A few years ago, when my cousin was heading into puberty, I sought out and compared several different books on the subject with the goal of getting her one as a gift. I was most impressed with the American Girl books, The Care and Keeping of You and The Care and Keeping of You 2. Now that her brother is 10, I was very excited to see that they have a new puberty book for boys too. So without further ado, here are some boys’ puberty books:
Guy Stuff by Dr. Cara Natterson
As with most health books, the first thing I look for is publication date. Research and public opinion change very quickly, so a recent publication date is a good sign that a book is going to have the most current information. It’s not to say that that info won’t then be out of date in several years, but it’s got to be more accurate of what we know at this moment in time than a book published even five or ten years ago. More to the point, it will likely address issues in a way congruent with current social norms. For example, this book makes clear that eating healthy and getting exercise is as important as loving your body as it is. However, one thing that caught my eye is that Natterson aims her advice towards the middle of the pack and not toward anyone on the fringe in other ways. She says that you will get taller during puberty – what about little people
? She says you should get exercise – what about people with physical disabilities or illnesses? There is a section on hair care, which goes into detail about the many kinds of hair that white people tend to have, and just touches on “textured or natural hair.” From the photo on her website, Dr. Natterson appears white, so maybe she just didn’t feel confident in delving into this area. But overall I liked this book a WHOLE lot, and was glad that it covered a whole body, hair to toes, and stuff like emotions, moods, and sleep.
The Ultimate Guys’ Body Book by Dr. Walt Larimore
This book is published by Zonderkidz, which is a division of Zondervan, a Christian publisher. That fact in itself is not enough to make me put it down, though I know it would be for some so it’s just good to note. I was very curious how Larimore handled certain aspects. I was glad to see that he does not perpetuate the myth that masturbation causes blindness, as has been stereotypically associated with Christians. In fact, it doesn’t address masturbation at all, but I was satisfied with the response to the question of whether wet dreams are okay or something to feel guilty over (short answer: they’re okay). Some of the information is a bit perplexing to me, such as in Chapter 18, “Is having only one testicle okay?” Dr. Latimore begins, “Well, it’s not normal, but it’s also not rare.” Two pages later, he concludes, “Having one testicle is normal, but rare.” So maybe he just needed a better editor. This book would be great for a kid who has their own belief in God, but probably not at all helpful if given to them by a well-meaning adult to reinforce external pressures to follow Christianity, as all tips for living a sin-free life are couched in Bible quotes.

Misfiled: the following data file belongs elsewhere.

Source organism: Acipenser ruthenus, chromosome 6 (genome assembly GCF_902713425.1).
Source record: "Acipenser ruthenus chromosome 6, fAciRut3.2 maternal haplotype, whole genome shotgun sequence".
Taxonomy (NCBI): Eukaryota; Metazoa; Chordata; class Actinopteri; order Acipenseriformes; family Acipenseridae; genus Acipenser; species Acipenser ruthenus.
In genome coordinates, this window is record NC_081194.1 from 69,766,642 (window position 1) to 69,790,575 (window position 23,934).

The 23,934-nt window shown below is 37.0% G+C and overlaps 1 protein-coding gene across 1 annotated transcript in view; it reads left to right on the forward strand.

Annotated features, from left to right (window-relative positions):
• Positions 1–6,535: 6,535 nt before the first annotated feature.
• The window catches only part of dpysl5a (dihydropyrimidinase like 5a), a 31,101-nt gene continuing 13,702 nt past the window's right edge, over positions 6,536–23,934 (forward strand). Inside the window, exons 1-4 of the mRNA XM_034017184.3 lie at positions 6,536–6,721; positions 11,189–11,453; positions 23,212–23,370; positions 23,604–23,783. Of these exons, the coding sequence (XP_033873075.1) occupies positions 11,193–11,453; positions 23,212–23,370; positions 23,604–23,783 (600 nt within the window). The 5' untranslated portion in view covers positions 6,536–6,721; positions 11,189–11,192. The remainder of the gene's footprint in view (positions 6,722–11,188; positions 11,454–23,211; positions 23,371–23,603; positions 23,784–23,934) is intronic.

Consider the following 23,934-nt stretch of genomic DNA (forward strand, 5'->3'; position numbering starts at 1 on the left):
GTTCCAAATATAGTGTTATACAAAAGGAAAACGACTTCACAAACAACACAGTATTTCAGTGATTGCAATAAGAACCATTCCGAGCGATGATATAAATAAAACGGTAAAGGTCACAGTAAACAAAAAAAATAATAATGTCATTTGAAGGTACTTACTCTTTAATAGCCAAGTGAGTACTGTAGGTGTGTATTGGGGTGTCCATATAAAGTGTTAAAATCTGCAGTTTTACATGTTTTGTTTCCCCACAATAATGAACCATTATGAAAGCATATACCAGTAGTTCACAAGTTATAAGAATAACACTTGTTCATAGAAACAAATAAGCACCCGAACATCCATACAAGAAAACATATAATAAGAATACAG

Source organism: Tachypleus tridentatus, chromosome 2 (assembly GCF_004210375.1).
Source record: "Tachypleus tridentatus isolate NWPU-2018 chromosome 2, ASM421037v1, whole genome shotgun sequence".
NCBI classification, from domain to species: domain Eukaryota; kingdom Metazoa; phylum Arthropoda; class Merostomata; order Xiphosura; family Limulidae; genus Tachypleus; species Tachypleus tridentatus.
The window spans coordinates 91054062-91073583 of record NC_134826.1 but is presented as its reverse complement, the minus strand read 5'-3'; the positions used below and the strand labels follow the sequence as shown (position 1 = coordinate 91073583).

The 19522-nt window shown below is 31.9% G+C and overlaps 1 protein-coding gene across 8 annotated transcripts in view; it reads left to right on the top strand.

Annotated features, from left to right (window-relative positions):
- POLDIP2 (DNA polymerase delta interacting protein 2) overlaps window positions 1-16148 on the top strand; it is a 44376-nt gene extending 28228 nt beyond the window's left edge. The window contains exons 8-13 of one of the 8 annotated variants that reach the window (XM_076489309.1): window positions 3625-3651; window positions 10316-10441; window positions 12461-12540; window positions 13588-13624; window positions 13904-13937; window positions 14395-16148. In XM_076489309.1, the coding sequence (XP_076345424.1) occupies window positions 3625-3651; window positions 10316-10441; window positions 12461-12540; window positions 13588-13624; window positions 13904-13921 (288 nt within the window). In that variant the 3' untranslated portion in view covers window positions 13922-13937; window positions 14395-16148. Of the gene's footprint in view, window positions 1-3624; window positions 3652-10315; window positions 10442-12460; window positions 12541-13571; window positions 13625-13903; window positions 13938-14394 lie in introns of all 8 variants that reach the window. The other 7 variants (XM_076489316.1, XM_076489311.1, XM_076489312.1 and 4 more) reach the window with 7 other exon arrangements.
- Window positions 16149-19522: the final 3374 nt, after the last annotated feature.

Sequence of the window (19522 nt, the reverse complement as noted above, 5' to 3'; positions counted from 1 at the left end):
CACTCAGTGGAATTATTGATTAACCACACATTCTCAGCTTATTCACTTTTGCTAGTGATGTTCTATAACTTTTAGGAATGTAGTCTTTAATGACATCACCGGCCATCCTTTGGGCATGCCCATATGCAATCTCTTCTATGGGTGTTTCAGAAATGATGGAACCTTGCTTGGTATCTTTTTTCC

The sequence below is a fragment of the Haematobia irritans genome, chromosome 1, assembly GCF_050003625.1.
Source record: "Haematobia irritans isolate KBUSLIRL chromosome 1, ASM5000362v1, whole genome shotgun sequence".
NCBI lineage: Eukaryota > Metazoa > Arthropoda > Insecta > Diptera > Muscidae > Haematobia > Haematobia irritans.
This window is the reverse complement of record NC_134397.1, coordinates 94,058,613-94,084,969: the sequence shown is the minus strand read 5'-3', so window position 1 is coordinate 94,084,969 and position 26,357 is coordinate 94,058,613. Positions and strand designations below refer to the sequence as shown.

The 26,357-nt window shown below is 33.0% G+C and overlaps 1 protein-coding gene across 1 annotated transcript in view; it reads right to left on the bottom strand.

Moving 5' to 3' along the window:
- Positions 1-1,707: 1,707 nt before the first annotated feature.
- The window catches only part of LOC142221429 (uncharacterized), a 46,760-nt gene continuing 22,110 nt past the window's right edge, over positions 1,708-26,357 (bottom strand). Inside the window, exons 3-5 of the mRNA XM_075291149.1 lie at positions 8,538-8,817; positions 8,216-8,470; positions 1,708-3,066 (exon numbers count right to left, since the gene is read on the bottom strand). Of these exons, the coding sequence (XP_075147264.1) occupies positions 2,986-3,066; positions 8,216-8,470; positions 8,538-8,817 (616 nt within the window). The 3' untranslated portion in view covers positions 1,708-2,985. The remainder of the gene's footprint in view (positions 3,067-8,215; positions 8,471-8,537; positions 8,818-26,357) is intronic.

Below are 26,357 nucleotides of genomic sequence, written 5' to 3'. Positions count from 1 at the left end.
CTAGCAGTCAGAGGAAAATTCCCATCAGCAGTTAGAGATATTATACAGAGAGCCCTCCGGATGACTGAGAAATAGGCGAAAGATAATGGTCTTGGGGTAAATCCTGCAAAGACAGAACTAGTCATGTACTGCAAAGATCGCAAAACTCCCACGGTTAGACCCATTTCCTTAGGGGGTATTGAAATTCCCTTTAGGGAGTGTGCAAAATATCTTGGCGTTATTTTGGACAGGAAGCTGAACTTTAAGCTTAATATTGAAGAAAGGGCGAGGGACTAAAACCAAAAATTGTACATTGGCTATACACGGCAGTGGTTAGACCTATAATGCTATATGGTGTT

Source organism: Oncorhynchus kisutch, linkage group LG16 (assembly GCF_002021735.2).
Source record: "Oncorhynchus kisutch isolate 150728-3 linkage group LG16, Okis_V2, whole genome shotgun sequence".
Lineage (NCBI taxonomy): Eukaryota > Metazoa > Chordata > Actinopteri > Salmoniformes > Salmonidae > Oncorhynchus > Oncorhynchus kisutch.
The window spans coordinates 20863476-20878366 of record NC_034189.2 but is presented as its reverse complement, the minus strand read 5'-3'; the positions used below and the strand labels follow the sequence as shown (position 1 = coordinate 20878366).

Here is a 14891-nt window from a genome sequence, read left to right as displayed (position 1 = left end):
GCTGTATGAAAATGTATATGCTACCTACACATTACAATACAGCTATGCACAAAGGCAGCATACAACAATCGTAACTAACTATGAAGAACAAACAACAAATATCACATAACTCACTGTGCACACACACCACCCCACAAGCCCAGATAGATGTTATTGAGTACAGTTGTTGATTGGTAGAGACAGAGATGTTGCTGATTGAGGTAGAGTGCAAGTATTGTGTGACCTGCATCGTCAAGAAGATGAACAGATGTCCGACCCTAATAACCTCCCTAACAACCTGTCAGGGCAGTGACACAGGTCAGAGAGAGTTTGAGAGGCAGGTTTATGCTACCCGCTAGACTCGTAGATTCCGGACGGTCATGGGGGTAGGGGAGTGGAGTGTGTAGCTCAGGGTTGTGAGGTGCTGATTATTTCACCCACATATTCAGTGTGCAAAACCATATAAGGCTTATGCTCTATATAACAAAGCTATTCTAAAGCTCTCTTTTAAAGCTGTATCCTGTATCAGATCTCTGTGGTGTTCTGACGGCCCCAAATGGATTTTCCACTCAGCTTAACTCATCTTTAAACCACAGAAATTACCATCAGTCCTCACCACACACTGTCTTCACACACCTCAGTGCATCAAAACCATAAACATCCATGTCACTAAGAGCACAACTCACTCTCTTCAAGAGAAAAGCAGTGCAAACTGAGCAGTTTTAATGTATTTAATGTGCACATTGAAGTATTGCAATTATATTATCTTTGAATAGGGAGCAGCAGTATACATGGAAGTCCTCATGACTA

I thought Guy Stuff was comprehensive – wow! If my mom hadn’t already gotten Guy Stuff, I’d be buying my cousin this one. It covers physical and emotional changes as well as sleep, grades, money stuff, dating, the internet, bullying, and even being friends with your siblings. Each topic is only a page when you could probably write a whole book on each one, so it’s really only skimming the surface, but a 9-year-old (the recommended minimum age, and it seems the age of reader the author had in mind) would be able to come back to this over and over and use it as a springboard for further research throughout his teen years. It was a bit heteronormative so that might be a downside if the pre-teen in question doesn’t fit into that narrative.